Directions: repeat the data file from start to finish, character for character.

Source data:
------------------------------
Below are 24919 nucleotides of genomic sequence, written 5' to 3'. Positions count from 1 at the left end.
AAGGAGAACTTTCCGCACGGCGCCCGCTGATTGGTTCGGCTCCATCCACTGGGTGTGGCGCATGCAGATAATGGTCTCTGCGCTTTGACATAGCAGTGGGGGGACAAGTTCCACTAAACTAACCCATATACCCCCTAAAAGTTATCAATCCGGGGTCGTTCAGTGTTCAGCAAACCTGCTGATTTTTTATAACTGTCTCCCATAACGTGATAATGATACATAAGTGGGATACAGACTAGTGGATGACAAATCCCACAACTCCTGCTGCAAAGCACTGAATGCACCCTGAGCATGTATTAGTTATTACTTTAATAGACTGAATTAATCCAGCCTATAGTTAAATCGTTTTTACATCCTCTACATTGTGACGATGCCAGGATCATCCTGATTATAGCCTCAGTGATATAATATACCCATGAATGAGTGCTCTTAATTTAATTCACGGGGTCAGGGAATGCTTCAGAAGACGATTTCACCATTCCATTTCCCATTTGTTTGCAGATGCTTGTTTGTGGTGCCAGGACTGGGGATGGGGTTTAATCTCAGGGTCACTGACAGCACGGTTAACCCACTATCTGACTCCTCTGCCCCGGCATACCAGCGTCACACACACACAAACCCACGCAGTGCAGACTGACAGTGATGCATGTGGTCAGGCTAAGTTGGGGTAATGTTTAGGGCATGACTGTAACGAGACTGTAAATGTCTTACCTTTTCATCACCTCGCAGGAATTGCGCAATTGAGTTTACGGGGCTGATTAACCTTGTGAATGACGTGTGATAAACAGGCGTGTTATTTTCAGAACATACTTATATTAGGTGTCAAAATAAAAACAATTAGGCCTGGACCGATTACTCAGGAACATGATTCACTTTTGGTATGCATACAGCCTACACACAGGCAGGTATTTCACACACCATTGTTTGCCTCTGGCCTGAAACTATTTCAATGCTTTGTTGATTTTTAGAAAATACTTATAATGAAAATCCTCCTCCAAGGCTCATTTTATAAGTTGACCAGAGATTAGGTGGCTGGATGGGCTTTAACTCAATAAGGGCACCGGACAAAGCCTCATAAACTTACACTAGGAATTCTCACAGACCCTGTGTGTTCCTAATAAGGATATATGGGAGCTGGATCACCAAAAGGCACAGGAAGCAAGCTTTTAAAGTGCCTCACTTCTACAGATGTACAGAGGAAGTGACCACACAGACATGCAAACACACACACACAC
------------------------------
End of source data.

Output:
Below are 24919 nucleotides of genomic sequence, written 5' to 3'. Positions count from 1 at the left end.
AAGGAGAACTTTCCGCACGGCGCCCGCTGATTGGTTCGGCTCCATCCACTGGGTGTGGCGCATGCAGATAATGGTCTCTGCGCTTTGACATAGCAGTGGGGGGACAAGTTCCACTAAACTAACCCATATACCCCCTAAAAGTTATCAATCCGGGGTCGTTCAGTGTTCAGCAAACCTGCTGATTTTTTATAACTGTCTCCCATAACGTGATAATGATACATAAGTGGGATACAGACTAGTGGATGACAAATCCCACAACTCCTGCTGCAAAGCACTGAATGCACCCTGAGCATGTATTAGTTATTACTTTAATAGACTGAATTAATCCAGCCTATAGTTAAATCGTTTTTACATCCTCTACATTGTGACGATGCCAGGATCATCCTGATTATAGCCTCAGTGATATAATATACCCATGAATGAGTGCTCTTAATTTAATTCACGGGGTCAGGGAATGCTTCAGAAGACGATTTCACCATTCCATTTCCCATTTGTTTGCAGATGCTTGTTTGTGGTGCCAGGACTGGGGATGGGGTTTAATCTCAGGGTCACTGACAGCACGGTTAACCCACTATCTGACTCCTCTGCCCCGGCATACCAGCGTCACACACACACAAACCCACGCAGTGCAGACTGACAGTGATGCATGTGGTCAGGCTAAGTTGGGGTAATGTTTAGGGCATGACTGTAACGAGACTGTAAATGTCTTACCTTTTCATCACCTCGCAGGAATTGCGCAATTGAGTTTACGGGGCTGATTAACCTTGTGAATGACGTGTGATAAACAGGCGTGTTATTTTCAGAACATACTTATATTAGGTGTCAAAATAAAAACAATTAGGCCTGGACCGATTACTCAGGAACATGATTCACTTTTGGTATGCATACAGCCTACACACAGGCAGGTATTTCACACACCATTGTTTGCCTCTGGCCTGAAACTATTTCAATGCTTTGTTGATTTTTAGAAAATACTTATAATGAAAATCCTCCTCCAAGGCTCATTTTATAAGTTGACCAGAGATTAGGTGGCTGGATGGGCTTTAACTCAATAAGGGCACCGGACAAAGCCTCATAAACTTACACTAGGAATTCTCACAGACCCTGTGTGTTCCTAATAAGGATATATGGGAGCTGGATCACCAAAAGGCACAGGAAGCAAGCTTTTAAAGTGCCTCACTTCTACAGATGTACAGAGGAAGTGACCACACAGACATGCAAACACACACACACAC